Asked whether he saw Rawabi as part of Fayyad’s effort, Masri pointed out that planning for Rawabi began in 2007, while Fayyad announced his “state-building” initiative much later. “Rawabi seems to fit well, but that is a coincidence,” Masri observed. Rawabi’s promotional materials make much of endorsements by Fayyad and the Ramallah Palestinian Authority of Mahmoud Abbas. The United States Trade and Development Agency (USDTA) has carried out several feasibility studies in support of Rawabi, through US contractors. In addition, Tony Blair has lobbied the Israelis (so far unsuccessfully) for the developers to be allowed to build an access road across occupied West Bank land in “Area C” (the 60 percent of the West Bank that remains under full Israeli occupation with no role for the PA) and has promoted the project in public comments. Unaffordable “affordable” housing? Rawabi will provide 5,000 “affordable” housing units for an initial 25,000 people, expanding in later phases to house 40,000, according to the company newsletter: “Unlike any other in Palestine, Rawabi will be characterized as a modern, high-tech city with gleaming high-rise buildings, green parks and shopping areas.”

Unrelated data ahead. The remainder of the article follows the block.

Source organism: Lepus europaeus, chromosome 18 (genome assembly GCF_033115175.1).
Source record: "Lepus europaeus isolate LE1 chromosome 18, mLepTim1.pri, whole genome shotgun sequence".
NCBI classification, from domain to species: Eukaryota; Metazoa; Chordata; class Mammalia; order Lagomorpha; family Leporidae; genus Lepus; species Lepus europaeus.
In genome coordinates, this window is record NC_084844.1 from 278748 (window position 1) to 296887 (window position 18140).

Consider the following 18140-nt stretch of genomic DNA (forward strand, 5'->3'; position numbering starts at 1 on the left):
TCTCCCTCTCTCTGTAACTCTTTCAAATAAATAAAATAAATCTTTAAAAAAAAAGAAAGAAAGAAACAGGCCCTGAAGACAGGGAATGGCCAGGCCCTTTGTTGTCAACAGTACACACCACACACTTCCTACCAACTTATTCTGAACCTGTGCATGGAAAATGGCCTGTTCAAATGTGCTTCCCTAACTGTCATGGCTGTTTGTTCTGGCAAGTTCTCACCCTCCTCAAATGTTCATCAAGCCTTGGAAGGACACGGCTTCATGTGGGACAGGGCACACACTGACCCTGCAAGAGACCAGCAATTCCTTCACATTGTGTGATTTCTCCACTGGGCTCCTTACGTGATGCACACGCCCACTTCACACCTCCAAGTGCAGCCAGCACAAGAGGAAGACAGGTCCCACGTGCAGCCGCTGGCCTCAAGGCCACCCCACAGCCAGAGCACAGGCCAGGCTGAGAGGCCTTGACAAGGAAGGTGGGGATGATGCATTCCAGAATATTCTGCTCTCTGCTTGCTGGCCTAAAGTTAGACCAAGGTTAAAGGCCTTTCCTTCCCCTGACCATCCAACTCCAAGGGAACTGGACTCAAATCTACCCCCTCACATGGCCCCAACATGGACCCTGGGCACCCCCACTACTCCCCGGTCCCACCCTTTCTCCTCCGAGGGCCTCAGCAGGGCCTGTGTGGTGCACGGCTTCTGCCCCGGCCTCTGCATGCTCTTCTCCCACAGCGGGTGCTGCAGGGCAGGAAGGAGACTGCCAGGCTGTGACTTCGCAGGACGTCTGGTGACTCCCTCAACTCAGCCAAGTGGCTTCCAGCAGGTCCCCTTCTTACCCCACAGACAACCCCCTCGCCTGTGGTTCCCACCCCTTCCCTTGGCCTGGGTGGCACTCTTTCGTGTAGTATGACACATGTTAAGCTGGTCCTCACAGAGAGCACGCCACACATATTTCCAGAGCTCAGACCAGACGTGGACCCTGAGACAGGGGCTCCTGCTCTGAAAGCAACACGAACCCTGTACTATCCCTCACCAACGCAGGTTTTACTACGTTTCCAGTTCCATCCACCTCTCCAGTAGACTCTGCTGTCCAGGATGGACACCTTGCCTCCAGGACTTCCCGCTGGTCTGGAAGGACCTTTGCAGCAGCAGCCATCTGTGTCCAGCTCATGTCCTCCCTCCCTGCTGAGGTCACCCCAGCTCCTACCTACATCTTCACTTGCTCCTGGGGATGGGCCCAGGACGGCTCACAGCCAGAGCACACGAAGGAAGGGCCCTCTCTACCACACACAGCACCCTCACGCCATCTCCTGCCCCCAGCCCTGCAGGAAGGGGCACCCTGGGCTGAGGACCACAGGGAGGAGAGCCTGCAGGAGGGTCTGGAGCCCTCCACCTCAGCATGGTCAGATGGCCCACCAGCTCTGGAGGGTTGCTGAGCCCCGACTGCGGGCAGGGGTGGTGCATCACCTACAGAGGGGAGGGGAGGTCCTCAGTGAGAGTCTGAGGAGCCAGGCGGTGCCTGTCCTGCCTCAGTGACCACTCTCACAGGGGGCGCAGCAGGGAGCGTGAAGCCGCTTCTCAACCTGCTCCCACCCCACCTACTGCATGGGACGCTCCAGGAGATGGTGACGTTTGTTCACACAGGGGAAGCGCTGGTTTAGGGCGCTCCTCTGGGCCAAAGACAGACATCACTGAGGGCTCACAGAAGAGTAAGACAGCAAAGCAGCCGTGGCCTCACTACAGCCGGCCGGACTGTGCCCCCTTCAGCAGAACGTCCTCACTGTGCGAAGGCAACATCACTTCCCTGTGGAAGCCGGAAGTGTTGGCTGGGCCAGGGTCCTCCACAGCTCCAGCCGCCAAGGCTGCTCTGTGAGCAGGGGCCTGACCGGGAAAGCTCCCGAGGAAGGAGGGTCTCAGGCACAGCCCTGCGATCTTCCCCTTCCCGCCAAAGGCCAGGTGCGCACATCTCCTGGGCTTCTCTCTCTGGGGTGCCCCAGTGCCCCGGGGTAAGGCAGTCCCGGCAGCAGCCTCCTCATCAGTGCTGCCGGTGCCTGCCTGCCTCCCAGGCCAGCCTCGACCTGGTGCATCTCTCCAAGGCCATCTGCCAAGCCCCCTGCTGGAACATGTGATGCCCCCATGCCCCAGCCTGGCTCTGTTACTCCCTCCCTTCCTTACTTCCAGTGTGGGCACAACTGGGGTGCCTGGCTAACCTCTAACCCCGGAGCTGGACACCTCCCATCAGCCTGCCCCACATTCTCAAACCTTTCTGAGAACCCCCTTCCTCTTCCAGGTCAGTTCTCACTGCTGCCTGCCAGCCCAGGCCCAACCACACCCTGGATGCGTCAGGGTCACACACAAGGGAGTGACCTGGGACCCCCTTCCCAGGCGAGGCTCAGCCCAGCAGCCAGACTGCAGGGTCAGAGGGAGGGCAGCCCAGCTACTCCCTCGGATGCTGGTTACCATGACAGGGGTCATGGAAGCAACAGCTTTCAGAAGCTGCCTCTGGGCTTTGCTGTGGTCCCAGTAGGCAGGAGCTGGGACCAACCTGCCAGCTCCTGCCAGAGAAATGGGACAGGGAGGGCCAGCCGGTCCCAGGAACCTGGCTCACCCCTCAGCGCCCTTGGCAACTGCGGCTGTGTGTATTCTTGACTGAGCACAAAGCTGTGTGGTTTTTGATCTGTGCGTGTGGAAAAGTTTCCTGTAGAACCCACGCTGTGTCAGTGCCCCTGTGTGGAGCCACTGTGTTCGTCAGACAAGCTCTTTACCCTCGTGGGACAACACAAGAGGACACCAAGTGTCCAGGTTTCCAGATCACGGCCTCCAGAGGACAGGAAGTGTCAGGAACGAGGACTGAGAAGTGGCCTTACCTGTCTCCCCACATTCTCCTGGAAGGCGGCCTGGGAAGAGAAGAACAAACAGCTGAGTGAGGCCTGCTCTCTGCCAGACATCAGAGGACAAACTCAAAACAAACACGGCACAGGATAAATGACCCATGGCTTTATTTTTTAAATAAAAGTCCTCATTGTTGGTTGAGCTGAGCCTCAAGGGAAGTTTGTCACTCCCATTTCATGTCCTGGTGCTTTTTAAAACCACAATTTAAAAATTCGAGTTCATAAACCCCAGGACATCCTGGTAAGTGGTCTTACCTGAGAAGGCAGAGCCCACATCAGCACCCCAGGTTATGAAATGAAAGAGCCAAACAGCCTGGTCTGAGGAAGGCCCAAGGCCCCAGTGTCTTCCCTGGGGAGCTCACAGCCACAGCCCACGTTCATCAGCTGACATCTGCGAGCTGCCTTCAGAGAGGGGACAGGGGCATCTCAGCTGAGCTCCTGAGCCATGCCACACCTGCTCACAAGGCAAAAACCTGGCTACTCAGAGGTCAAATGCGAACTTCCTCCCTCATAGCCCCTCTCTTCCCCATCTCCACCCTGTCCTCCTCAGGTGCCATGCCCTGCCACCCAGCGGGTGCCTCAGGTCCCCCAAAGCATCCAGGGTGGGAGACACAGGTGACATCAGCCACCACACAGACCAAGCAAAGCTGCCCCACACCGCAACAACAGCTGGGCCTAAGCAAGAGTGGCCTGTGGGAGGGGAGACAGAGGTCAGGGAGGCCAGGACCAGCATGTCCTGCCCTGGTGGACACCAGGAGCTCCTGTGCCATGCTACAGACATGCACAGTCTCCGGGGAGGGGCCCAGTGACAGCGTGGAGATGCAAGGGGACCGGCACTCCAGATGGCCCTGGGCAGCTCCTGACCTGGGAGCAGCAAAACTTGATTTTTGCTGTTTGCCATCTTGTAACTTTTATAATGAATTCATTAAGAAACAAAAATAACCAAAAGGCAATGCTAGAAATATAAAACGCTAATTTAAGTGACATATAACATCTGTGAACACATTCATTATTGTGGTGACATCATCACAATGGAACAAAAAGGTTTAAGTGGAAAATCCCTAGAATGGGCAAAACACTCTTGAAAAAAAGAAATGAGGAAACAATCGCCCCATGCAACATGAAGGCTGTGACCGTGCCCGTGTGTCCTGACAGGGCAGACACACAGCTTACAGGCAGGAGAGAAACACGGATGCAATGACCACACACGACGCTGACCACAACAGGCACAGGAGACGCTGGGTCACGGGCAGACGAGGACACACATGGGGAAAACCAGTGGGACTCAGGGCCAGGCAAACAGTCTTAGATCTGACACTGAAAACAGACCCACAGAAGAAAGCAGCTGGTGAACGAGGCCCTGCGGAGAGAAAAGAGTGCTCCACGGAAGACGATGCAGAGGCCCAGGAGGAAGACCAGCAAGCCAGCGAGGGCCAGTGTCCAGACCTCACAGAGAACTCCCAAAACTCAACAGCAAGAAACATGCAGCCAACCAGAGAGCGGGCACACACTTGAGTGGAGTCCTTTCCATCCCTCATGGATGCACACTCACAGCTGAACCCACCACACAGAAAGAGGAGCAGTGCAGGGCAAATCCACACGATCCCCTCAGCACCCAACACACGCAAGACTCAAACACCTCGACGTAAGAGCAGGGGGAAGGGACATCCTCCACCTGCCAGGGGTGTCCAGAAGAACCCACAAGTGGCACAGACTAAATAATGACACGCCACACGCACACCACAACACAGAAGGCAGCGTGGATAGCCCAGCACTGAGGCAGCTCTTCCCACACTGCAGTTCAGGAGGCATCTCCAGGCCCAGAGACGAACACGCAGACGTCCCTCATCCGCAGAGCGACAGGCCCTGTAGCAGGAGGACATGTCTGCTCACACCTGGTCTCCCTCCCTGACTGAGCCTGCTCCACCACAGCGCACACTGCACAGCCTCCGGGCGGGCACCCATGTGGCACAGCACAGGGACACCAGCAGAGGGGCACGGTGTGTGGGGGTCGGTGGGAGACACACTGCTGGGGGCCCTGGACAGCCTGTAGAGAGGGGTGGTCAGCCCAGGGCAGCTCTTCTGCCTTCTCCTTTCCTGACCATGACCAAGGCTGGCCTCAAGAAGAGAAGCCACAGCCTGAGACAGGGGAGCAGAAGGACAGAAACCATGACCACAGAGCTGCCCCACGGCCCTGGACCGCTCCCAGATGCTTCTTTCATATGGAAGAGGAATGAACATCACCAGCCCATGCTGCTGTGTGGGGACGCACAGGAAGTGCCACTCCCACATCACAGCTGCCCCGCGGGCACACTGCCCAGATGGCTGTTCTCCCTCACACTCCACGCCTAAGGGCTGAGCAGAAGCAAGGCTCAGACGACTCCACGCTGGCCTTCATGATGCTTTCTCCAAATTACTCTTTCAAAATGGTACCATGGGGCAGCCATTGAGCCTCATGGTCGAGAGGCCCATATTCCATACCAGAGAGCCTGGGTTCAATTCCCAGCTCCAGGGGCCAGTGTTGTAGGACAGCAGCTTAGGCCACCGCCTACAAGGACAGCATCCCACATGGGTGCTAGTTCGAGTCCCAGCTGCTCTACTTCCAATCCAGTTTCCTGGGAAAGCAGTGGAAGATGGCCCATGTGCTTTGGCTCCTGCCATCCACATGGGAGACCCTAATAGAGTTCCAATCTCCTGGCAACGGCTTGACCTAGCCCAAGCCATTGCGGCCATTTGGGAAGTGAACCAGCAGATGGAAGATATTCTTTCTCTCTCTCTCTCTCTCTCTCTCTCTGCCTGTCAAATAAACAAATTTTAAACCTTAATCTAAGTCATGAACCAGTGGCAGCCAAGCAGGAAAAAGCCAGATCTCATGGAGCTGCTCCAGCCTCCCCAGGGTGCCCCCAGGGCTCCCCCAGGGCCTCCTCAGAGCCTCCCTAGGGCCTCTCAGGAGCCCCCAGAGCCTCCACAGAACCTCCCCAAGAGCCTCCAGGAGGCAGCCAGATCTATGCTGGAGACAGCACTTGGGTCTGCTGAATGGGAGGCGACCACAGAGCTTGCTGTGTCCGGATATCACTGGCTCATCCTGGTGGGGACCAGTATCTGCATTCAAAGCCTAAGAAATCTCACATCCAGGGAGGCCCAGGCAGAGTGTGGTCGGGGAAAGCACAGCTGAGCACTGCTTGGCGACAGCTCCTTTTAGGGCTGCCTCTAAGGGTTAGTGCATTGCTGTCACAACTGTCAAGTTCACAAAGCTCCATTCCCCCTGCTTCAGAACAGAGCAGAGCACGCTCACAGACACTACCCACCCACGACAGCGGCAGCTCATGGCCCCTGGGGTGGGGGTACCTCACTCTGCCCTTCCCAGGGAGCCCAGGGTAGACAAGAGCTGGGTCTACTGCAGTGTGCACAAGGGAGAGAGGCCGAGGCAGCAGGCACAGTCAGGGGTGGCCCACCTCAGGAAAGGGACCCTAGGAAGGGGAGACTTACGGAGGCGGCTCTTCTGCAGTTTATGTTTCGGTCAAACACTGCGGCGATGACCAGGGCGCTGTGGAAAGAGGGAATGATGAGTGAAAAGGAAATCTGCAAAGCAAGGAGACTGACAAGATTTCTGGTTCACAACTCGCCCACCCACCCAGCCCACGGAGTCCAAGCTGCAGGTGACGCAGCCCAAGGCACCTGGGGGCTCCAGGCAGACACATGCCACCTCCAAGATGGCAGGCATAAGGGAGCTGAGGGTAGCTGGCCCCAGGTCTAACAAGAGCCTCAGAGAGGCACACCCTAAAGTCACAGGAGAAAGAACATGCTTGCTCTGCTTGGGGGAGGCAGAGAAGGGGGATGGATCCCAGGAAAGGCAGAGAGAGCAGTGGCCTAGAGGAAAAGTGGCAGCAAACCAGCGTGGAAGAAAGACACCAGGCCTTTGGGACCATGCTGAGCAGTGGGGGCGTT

Located 6 kms from Ramallah, “Rawabi is sure to become a future social hub for young professionals and families, offering a higher quality shopping experience, entertainment facilities and serving as an overall social and business networking destination in the West Bank.” This vision differs little from that offered by new developments sponsored by Qatari Diar and other developers that are sprouting up all over the Arab world. Rawabi’s website and promotional materials are full of endorsements from international officials, but say little about whether the vision is one that any Palestinian communities have been invited to help shape. Masri insists that Rawabi meets an urgent need: “The housing shortage is so bad for middle income and of course for low income” and he says that thousands of people have expressed an interest, through the company’s website, in buying units. While final prices have not been set, Masri estimates based on current projections that units would sell for $60,000 to $100,000 dollars which would translate into a mortgage payment of $450 to $750 per month. Such costs would currently only be within reach of a small elite in the economically-depressed occupied West Bank where, according to a World Bank report in September, annual per capita gross domestic product hovers below $2,000, and virtually all recorded economic growth is a result of direct foreign subsidies to the bloated PA bureaucracy, or to the income of Palestinians working in illegal Israeli settlements. Masri adds that his company will announce “plans in the future for limited income housing but this is for a later stage.”